- Tenacity to keep trying even after failing several times. Though this might sound like an attitude, it is not just about having a belief in innovation and keeping an open mindset. It is also to do with funding. How many non-profits have funding that allows them to try and fail? Then try again and fail? It is such an oft-discussed topic that I can probably add nothing new. But, after all, with project targets always chasing you, how many times can you fail? We, luckily, had an empathetic donor, who was happy for us to innovate, who wasn’t asking us why we were failing, but rather what we failed at and how we addressed it. I doubt that without such support, we could have tried being innovative.
- Right human resources. Now, I am not a trained human-centered designer. But I am trained in qualitative and participatory research. Our team also consisted of people who had done IDEO’s online course and we had required subject experts. I am not entirely sure how successful it would have been with an internal team which just tried to follow the guide. There is a lot of stuff written by scholars and practitioners on how participatory methods and training can be treated by researchers/trainers as a technical process and not an empowering approach. The same can hold true for HCD as well. The IDEO.org’s guide does focus a lot on ‘Mindsets’, before it gets down to ‘Methods’, presumably to help people not fall into that same trap. It also suggests building an interdisciplinary team. But, like funding, several non-profits suffer from a lack of good trained human resource. For us, getting the right people together helped like nothing else – a team which knows which are the right methods in which situation, to get to a workable solution.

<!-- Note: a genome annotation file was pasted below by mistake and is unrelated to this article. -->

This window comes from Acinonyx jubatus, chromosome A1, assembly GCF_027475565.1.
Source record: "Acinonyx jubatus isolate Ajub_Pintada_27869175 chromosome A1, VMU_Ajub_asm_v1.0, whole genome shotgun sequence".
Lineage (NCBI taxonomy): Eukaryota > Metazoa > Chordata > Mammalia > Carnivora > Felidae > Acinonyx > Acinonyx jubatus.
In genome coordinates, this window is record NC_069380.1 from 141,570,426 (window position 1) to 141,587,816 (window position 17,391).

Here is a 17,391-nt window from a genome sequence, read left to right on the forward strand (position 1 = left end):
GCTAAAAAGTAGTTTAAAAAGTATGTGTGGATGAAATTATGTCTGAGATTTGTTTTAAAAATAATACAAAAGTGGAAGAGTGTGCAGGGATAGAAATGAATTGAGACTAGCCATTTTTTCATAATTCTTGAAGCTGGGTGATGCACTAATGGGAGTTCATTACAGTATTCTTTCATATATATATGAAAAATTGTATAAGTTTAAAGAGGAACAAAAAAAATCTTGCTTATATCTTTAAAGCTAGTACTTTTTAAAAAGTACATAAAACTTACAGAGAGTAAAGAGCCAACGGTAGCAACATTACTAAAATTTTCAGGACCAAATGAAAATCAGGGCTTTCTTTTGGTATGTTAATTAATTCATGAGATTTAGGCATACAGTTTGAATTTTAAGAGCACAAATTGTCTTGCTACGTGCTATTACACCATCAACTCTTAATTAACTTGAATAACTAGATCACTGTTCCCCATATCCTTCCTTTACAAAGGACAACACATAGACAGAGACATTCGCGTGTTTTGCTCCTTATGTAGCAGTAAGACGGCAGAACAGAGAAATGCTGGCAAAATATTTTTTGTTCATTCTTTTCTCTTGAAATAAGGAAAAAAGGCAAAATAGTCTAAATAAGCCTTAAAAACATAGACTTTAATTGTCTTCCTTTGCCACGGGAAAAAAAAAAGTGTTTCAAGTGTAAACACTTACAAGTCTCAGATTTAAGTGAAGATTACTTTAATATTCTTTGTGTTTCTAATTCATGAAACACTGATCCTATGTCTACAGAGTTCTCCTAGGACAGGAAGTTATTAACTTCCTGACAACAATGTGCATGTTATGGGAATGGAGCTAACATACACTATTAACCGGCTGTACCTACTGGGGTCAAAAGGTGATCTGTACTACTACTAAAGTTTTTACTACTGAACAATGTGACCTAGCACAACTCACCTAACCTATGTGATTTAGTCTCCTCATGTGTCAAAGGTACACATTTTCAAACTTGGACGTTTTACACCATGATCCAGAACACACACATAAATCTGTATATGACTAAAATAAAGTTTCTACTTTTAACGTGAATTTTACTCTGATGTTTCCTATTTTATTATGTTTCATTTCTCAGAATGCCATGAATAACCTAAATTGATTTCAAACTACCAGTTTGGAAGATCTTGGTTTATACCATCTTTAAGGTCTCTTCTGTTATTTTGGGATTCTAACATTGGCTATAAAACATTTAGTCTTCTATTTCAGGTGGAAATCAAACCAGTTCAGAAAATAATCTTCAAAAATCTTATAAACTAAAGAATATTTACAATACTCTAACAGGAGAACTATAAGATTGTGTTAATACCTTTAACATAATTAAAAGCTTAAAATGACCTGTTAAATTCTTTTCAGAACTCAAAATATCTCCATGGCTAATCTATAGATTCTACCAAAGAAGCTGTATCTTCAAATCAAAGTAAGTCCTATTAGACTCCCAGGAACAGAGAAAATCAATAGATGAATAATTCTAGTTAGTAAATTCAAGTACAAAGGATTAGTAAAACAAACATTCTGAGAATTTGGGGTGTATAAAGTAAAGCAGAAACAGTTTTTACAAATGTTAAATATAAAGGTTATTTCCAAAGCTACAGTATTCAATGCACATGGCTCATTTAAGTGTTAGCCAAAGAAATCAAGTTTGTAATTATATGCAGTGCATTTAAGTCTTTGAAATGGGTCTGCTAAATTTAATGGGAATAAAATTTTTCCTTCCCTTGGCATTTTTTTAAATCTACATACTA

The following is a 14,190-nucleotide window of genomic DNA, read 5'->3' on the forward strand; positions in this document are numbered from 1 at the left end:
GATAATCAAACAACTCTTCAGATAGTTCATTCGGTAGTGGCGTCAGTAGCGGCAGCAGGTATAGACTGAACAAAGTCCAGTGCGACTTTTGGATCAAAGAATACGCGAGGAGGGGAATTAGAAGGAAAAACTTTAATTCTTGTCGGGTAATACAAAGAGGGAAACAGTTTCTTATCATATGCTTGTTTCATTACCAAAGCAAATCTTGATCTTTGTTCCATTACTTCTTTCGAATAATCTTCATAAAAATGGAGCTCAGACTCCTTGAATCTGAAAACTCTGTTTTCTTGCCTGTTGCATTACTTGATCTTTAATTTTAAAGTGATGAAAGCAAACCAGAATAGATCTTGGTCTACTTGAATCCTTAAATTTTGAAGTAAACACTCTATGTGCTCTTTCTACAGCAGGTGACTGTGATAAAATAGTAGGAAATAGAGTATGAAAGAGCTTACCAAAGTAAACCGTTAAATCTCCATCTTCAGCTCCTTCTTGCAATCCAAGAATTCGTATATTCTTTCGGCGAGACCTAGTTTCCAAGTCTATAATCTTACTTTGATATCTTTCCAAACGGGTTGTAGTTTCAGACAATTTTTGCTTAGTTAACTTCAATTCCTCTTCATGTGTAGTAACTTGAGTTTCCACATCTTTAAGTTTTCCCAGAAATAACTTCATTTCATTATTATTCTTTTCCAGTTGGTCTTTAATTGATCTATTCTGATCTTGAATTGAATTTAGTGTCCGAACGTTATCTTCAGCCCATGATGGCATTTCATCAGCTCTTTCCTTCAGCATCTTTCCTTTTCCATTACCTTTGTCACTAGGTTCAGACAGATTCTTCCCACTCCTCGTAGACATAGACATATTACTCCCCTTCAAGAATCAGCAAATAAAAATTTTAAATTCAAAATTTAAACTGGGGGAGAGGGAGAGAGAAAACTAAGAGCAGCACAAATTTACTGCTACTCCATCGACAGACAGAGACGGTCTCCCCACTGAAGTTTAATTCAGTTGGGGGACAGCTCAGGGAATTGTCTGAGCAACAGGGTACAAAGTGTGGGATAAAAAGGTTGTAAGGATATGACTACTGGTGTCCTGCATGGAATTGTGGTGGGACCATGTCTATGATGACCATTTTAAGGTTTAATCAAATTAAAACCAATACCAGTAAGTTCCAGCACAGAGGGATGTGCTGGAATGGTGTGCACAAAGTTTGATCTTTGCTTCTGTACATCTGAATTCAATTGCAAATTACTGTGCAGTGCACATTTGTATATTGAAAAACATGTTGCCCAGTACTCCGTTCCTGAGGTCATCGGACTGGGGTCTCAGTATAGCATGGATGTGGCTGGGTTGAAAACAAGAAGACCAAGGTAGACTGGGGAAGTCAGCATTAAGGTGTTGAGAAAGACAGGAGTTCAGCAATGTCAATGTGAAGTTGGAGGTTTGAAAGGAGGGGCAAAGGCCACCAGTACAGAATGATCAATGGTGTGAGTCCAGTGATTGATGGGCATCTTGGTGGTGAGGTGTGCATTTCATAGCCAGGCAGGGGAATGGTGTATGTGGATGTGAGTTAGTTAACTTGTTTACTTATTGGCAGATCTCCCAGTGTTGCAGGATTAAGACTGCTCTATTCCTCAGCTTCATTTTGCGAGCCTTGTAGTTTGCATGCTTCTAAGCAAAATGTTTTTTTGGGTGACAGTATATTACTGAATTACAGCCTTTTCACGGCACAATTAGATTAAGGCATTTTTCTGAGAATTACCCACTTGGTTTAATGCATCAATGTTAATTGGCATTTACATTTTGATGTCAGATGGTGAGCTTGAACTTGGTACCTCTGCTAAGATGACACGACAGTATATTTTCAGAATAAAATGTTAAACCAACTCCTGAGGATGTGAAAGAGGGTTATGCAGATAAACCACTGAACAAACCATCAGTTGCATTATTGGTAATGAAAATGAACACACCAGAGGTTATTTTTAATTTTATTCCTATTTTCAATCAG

With these four main things in place, we started on our HCD research. What are the things that worked for you and your team? What do you think about settings and contexts that support HCD?